Keith Davidson: Then we met a young lady who is now in college who lost her father about five years ago, and her and her mother and sisters were putting together and made thank you flowers, little cards out of some type of paper and they were going all along the crowd. Now this was the candlelight vigil that we were part of Sunday night, and going to hundreds of officers and people and saying, “Thank you for your service and for your sacrifice.” She would have had the opportunity to be well to be bitter, but by her Christian faith, she was thanking them even though her loss she had experienced was just huge.
Keith Davidson: Those two things really made an impact. Then a couple we found, an officer in Spokane, Washington. A lady’s car hit a bump in the road and vehicle suffered some mechanical meltdowns and stuff. It was a problem and then she was in the front seat, the car burst into flames, she climbed in the back, the officer arrived on the scene and just went … poured it all in. Tim was his name and from the Spokane Police Department. He had his baton in hand and he was beating on the rear window to get her out and barely just got her out in the nick of time. She was just elated by that. She said, just God bless him, he didn’t give up.
Keith Davidson: I think that’s a story of many of our officers, they just don’t give up. They have a calling. As brother Gary mentioned earlier, to accomplish some great things. Ministers of God.
Dave Kistler: Gary, you know what Keith has just shared is not just moving, but it is [inaudible 00:29:06] of the fact that this is a community that needs not just our thanks, but they need our ministry. Gary, you’re a preacher of the Gospel, you’ve had opportunities to minister on many occasions. Not just honoring those in the church services, not just recognizing them and expressing appreciation, but on a one on one level to minister to the hurting. Talk about that just for a second before we have to end this segment.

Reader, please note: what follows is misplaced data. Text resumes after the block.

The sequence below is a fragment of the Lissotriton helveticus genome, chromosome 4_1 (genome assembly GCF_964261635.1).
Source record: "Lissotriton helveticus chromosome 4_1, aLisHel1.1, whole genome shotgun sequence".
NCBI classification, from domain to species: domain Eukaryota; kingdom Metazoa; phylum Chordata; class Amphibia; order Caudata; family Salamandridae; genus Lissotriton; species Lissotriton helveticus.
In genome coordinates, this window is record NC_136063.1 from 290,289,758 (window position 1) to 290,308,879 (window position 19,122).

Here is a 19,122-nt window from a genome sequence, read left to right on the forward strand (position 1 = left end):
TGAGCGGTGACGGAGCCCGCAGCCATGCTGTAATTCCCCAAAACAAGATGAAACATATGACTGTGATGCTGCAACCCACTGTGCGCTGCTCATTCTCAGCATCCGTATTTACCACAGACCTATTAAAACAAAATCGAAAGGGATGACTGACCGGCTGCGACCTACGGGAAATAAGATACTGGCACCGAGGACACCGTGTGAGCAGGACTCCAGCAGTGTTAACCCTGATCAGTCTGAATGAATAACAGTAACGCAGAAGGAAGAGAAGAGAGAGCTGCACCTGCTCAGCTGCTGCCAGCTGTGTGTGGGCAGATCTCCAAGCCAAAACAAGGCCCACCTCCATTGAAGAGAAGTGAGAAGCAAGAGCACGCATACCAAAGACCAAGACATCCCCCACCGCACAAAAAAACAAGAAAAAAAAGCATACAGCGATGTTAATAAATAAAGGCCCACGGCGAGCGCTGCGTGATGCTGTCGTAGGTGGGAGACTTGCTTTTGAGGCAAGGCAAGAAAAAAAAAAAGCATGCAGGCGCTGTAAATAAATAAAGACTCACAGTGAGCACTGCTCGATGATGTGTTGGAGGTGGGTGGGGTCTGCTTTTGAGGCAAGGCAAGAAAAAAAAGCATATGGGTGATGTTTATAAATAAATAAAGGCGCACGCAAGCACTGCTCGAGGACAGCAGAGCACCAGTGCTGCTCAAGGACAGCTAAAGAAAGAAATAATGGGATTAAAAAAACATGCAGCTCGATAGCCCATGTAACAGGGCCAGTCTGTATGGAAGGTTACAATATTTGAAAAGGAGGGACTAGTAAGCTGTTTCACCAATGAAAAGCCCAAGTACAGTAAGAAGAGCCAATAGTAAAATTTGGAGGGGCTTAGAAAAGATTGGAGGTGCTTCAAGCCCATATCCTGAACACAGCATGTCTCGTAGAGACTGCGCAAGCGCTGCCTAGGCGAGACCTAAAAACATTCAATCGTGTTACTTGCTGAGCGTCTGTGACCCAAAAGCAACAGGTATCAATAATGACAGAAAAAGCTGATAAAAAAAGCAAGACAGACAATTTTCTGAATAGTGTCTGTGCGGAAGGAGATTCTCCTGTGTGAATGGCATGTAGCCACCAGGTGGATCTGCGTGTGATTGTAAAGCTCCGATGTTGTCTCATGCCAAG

Gary Dull: Well Dave, I think that that’s very significant that we do what we can to reach out to them and minister to them. There is one fellow who I know, who is a state policeman here in Pennsylvania. I pray for him every day and every time I see him or his wife, I remind them that every day they’re in my prayers. I think that we must do that, because you know, a good officer of the law does never give up, even if it means to die. They need our support and prayer and encouragement.
Dave Kistler: Well gentlemen, I want to go here in this final segment. We often call this our solution segment, so I want to talk about some specific things we can do that’s in line with our topic today, “Honor to whom Honor is Due.” How can we show appropriate fitting honor, respect for the men and women in law enforcement that have taken such a hit over the last eight years? I thank God it is changing, and has changed to a sizable degree under this administration, but what are some things that we the American public can do to honor those that serve in law enforcement. May I start by suggesting this, and I’m not always able to do it, but down through the years when I’ve been financially able, I have tried to do it both with men and women, and military uniform as well as those that serve in law enforcement.
Dave Kistler: That is if I’m eating out at a restaurant, and I see a police officer, or a group of police officers, or men and women that are serving in some branch of the United States military, if I can do it, I’ll say to the waitress, or to the waiter, just give me their bill, their ticket, and just tell them it’s from a grateful American.
Dave Kistler: Could I encourage you to do something like that as you have occasion to do so, just to let those in law enforcement that you greatly appreciate them. Then if I have a Gospel booklet like the ones brother Keith produces. If I see a group sitting maybe in a restaurant somewhere, I’ll walk over and hand them a military booklet or a police officer booklet, say, “I just want to thank you for what you do and serving our country, and serving us the American people, keeping us safe. Your commitment to your calling, not just a profession, but to your calling, and it is always very, very, well received.”